Why is a picnic of Ibérico sausage meat pie (hornazo) enjoyed in the Holm Oak meadows on Water Monday (Lunes de Agua), which is celebrated not only in the city of Salamanca, but also throughout the entire province?  

The history of Water Monday (the Monday after the Sunday following Easter) dates back to the times of Philip II of Spain, in the 16th Century. It was upon Philip’s arrival in Salamanca to celebrate his engagement to Mary I of England that he was amazed and overwhelmed by the life that was being led in the city of Salamanca. Well beyond the prestige of its university, at the time a tremendous amount of students populated the streets of the city, always in search of a good time, and accompanying them were prostitutes, priests, all sorts of corrupt and decadent individuals and a multitude of characters dedicated to the good life and its consequent habits.  

Philip II of Spain was, however, an earnest and devout Catholic young man who was not particularly inclined to partake in the pleasures of carnal love, hence he felt himself in the obligation to forbid prostitutes from entering the city during the observance of Lent, this in order to insure that the ambience of the city would be pious and that of a spiritual retreat so as to properly celebrate the religious period. It was also during this time that Father Lucas (popularly known as Father Prostitute) was in charge of taking the prostitutes to the other side of the river to pass the Lent period far away from the city centre. Once the religious period had come to its end and the prostitutes had returned to the city, he was also in charge of receiving them, along with the hundreds of admirers that were awaiting their return on the banks of the Tormes River, celebrating a grand picnic with Hornazo (Ibérico sausage meat pie) and, we imagine, with a good amount of wine to wash it all down.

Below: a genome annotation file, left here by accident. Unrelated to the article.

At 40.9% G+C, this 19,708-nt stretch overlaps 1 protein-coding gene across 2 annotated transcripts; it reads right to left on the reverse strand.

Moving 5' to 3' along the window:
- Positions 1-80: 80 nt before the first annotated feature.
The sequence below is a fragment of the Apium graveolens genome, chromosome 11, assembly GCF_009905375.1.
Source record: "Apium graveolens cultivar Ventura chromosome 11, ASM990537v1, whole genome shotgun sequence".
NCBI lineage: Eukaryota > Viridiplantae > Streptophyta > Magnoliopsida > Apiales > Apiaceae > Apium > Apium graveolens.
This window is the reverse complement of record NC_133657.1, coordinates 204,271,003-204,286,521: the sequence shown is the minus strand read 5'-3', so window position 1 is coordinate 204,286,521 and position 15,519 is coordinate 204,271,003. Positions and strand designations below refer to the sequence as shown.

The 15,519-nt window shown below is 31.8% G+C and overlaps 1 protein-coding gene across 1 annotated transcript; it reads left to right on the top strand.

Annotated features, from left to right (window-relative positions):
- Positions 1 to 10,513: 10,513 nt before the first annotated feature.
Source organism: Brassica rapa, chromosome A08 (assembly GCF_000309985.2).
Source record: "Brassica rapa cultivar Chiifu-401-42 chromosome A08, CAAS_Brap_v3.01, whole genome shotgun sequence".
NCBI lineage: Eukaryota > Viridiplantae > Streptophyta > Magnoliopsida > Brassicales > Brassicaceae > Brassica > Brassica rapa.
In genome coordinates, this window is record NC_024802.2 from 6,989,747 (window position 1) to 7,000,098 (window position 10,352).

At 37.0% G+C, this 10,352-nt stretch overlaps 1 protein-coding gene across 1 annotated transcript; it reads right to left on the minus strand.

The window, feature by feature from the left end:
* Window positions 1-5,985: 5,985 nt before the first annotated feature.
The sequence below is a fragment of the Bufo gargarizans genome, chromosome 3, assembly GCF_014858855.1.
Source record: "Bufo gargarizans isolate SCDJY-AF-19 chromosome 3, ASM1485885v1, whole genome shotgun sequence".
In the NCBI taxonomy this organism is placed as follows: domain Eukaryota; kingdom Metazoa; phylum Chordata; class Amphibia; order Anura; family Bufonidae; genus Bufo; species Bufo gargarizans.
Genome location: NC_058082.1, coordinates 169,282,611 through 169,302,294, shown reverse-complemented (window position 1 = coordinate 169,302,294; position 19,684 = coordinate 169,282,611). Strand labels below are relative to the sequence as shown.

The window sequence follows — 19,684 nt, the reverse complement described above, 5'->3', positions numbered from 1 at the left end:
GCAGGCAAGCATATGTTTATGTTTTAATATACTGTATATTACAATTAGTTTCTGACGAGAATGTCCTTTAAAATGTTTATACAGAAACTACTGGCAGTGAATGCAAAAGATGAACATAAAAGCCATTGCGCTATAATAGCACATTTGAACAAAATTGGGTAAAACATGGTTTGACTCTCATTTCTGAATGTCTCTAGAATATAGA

Currently this tradition is still celebrated on the Monday that follows Easter. It is quite typical for families and friends to gather in the meadows to enjoy a picnic of Hornazo, and not only in the city of Salamanca, but in practically all of the provinces’ towns and villages, including, of course, Guijuelo.  

Nowadays the Hornazo is a sort of light pasty crust pie, which is made with wine and anisette or local firewater and stuffed with sausage meats. Each baker and each home has its own secret recipe, although there are always three very special ingredients in all of them that hold the starring roles: Ibérico Chorizo, Ibérico Ham and Ibérico Loin all come together to make up the stuffing, hence overflowing with Ibérico flavour (please forgive the repetition, although it is worth repeating).  

FISAN invites you to join us in this delicious age-old tradition of our lands, hoping you will thoroughly enjoy a “good roll in the hay”!!!!!